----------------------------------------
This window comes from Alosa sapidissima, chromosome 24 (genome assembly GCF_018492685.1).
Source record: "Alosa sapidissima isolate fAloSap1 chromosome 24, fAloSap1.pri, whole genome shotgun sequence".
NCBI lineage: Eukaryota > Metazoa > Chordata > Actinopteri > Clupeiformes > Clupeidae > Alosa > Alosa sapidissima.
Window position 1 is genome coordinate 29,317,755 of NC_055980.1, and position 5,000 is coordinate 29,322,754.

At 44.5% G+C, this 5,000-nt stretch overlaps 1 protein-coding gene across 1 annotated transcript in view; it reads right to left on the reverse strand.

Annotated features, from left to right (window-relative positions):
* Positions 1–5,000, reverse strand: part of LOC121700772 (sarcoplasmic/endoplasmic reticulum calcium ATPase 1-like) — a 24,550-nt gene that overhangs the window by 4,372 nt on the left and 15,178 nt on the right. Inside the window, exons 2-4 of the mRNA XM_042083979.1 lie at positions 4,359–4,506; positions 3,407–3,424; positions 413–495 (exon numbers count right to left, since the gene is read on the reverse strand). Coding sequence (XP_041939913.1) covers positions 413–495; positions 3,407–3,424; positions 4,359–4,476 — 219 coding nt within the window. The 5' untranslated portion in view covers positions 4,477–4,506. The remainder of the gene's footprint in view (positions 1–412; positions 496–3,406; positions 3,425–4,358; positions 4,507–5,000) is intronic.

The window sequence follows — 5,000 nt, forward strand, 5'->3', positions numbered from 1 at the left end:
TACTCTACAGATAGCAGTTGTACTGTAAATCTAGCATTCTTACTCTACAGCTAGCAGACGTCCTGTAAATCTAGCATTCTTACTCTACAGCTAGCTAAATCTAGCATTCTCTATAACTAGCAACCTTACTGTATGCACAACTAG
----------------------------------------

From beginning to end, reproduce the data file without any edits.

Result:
This window comes from Alosa sapidissima, chromosome 24 (genome assembly GCF_018492685.1).
Source record: "Alosa sapidissima isolate fAloSap1 chromosome 24, fAloSap1.pri, whole genome shotgun sequence".
NCBI lineage: Eukaryota > Metazoa > Chordata > Actinopteri > Clupeiformes > Clupeidae > Alosa > Alosa sapidissima.
Window position 1 is genome coordinate 29,317,755 of NC_055980.1, and position 5,000 is coordinate 29,322,754.

At 44.5% G+C, this 5,000-nt stretch overlaps 1 protein-coding gene across 1 annotated transcript in view; it reads right to left on the reverse strand.

Annotated features, from left to right (window-relative positions):
* Positions 1–5,000, reverse strand: part of LOC121700772 (sarcoplasmic/endoplasmic reticulum calcium ATPase 1-like) — a 24,550-nt gene that overhangs the window by 4,372 nt on the left and 15,178 nt on the right. Inside the window, exons 2-4 of the mRNA XM_042083979.1 lie at positions 4,359–4,506; positions 3,407–3,424; positions 413–495 (exon numbers count right to left, since the gene is read on the reverse strand). Coding sequence (XP_041939913.1) covers positions 413–495; positions 3,407–3,424; positions 4,359–4,476 — 219 coding nt within the window. The 5' untranslated portion in view covers positions 4,477–4,506. The remainder of the gene's footprint in view (positions 1–412; positions 496–3,406; positions 3,425–4,358; positions 4,507–5,000) is intronic.

The window sequence follows — 5,000 nt, forward strand, 5'->3', positions numbered from 1 at the left end:
TACTCTACAGATAGCAGTTGTACTGTAAATCTAGCATTCTTACTCTACAGCTAGCAGACGTCCTGTAAATCTAGCATTCTTACTCTACAGCTAGCTAAATCTAGCATTCTCTATAACTAGCAACCTTACTGTATGCACAACTAG